These were just the beginnings in southern Iceland of one of the greatest volcanic eruptions in recorded history. The scale of the Laki eruption is almost unimaginable; the eruption lasted for eight months and a giant fissure (crack in the earth’s crust) opened that was 17 miles long, from which issued fountains of lava that reached up to 4500 ft high and floods of lava that covered 230 square miles, much of which was inhabited farmland. Part of the eruption occurred under the Vatnajökull icecap, resulting in massive glacial floods for nearly two years. Vast emissions of sulphur and fluorides poisoned the air, water courses and the pasture land. Great rivers that issued from behind the mountains through canyons dried up, only to be replaced by floods of fiery lava that consumed all in their path. Often, the land in front of the lava exploded and was torn apart, whilst day and night continual lightning, thunder claps and tornados further terrified the local people. Outside of Iceland, a choking sulphurous haze arrived in parts of Europe during the unusually hot summer of 1783. Trees lost their fruit, crops failed and many fell sick and died. This led many to believe that Armageddon had come. The winters that followed the eruption were exceptionally cold and harsh, with worldwide climatic changes. In Iceland itself the majority of the cattle died and one fifth of the country’s population died of disease and famine. The total death toll in Europe alone has been estimated in the many hundreds of thousands.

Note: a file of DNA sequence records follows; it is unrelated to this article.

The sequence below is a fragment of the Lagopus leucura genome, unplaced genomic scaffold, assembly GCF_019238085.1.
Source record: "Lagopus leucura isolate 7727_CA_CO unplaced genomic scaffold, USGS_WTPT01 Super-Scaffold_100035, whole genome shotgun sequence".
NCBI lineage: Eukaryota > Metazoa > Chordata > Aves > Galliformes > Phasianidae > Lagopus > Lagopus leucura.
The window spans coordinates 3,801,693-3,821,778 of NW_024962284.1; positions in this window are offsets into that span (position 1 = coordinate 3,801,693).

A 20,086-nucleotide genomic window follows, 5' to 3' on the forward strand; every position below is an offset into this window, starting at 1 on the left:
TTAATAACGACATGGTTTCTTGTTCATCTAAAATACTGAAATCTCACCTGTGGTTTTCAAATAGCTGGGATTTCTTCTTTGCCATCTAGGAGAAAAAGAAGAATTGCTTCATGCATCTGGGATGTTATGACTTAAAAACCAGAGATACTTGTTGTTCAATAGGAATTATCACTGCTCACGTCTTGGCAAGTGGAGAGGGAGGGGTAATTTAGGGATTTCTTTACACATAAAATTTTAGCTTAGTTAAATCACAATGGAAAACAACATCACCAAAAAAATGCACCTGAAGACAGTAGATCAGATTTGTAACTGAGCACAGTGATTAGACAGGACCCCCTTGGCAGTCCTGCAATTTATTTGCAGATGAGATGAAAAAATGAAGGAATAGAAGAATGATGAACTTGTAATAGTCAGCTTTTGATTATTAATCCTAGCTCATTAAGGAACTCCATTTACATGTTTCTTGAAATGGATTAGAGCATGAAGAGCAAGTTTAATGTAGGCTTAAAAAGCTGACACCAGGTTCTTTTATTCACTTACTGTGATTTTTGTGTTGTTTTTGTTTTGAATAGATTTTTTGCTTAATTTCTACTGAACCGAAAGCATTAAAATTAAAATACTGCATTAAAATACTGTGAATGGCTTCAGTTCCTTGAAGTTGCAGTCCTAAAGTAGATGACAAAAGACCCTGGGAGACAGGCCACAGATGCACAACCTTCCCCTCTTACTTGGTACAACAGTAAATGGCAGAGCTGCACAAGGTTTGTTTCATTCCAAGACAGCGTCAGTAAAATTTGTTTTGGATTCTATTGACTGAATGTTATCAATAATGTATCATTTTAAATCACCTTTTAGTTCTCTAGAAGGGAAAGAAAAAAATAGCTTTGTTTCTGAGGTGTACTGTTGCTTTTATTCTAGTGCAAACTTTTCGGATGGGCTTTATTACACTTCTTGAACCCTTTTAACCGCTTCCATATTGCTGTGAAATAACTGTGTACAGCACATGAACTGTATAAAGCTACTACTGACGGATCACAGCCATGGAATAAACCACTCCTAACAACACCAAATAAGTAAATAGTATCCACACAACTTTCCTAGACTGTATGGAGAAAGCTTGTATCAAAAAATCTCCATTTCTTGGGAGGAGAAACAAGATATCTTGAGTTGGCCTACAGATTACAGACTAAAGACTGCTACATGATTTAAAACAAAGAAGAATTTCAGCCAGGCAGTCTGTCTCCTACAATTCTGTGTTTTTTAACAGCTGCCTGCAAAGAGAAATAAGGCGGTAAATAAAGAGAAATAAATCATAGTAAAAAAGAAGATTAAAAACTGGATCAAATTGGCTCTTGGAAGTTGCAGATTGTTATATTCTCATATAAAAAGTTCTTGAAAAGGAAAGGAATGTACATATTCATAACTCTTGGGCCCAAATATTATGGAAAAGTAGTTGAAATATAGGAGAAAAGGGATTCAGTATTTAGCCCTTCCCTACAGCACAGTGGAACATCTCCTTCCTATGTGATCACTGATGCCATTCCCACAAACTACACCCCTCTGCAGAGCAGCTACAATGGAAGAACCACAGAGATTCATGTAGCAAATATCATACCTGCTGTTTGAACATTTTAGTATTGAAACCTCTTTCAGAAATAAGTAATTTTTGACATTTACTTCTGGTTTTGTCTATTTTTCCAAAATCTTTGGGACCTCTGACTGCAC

by Charles Spurgeon
If we have received Christ Himself in our inmost hearts, our new life will manifest its intimate acquaintance with Him by a walk of faith in Him. Walking implies action. Our religion is not to be confined to our closet; we must carry out into practical effect that which we believe. If a man walks in Christ, then he so acts as Christ would act; for Christ being in him, his hope, his love, his joy, his life, he is the reflex of the image of Jesus; and men say of that man, “He is like his Master; he lives like Jesus Christ.” Walking signifies progress. “So walk ye in Him”; proceed from grace to grace, run forward until you reach the uttermost degree of knowledge that a man can attain concerning our Beloved.
Walking implies continuance. There must be a perpetual abiding in Christ. How many Christians think that in the morning and evening they ought to come into the company of Jesus, and may then give their hearts to the world all the day: but this is poor living; we should always be with Him, treading in His steps and doing His will. Walking also implies habit. When we speak of man’s walk and conversation, we mean his habits, the constant tenor of his life. Now, if we sometimes enjoy Christ, and then forget Him; sometimes call Him ours, and anon lose our hold, that is not a habit; we do not walk in Him.